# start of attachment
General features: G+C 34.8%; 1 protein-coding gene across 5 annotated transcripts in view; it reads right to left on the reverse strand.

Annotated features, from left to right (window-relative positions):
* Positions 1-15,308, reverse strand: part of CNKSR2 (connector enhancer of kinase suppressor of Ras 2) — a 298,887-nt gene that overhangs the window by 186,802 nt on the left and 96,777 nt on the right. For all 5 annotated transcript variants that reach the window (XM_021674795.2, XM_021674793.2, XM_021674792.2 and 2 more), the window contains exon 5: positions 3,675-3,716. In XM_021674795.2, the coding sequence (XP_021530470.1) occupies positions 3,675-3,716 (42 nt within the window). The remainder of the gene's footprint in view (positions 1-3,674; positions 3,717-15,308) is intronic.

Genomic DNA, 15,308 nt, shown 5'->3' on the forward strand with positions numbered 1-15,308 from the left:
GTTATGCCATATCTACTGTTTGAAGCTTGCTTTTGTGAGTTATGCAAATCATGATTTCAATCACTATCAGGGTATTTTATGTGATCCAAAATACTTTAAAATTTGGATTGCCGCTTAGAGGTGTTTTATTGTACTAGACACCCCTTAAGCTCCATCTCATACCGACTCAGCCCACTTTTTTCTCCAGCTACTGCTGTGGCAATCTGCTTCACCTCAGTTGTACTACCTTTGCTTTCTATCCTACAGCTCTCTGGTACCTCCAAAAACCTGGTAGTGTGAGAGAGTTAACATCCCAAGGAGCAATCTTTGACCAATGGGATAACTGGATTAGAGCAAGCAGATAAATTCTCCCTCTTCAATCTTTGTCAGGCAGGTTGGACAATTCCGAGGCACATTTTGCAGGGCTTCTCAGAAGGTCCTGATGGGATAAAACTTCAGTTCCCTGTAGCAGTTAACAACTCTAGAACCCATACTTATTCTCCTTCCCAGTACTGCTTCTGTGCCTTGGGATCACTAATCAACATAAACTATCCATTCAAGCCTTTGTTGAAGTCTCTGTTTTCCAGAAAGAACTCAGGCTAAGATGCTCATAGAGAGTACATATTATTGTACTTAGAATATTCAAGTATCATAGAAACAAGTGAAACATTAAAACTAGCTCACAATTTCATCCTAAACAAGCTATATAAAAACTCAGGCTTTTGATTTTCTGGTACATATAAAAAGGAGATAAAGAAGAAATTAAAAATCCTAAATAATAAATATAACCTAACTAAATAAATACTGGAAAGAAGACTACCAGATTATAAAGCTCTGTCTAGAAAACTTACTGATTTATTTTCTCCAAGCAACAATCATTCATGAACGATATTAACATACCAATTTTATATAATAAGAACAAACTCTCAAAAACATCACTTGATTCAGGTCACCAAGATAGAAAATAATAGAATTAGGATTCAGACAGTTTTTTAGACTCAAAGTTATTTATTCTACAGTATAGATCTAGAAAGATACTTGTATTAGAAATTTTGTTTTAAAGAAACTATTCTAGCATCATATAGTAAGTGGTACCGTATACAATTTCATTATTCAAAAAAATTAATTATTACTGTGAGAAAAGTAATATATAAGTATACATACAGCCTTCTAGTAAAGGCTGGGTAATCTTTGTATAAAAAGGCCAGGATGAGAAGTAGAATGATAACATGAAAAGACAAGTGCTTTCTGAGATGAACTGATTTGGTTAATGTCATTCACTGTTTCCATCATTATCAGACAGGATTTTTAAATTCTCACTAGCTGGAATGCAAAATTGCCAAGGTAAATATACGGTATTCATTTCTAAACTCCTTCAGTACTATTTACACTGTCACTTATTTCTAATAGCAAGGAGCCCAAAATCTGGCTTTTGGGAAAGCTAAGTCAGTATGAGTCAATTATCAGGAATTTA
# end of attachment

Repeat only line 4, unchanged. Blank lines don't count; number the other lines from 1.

Genomic DNA, 15,308 nt, shown 5'->3' on the forward strand with positions numbered 1-15,308 from the left: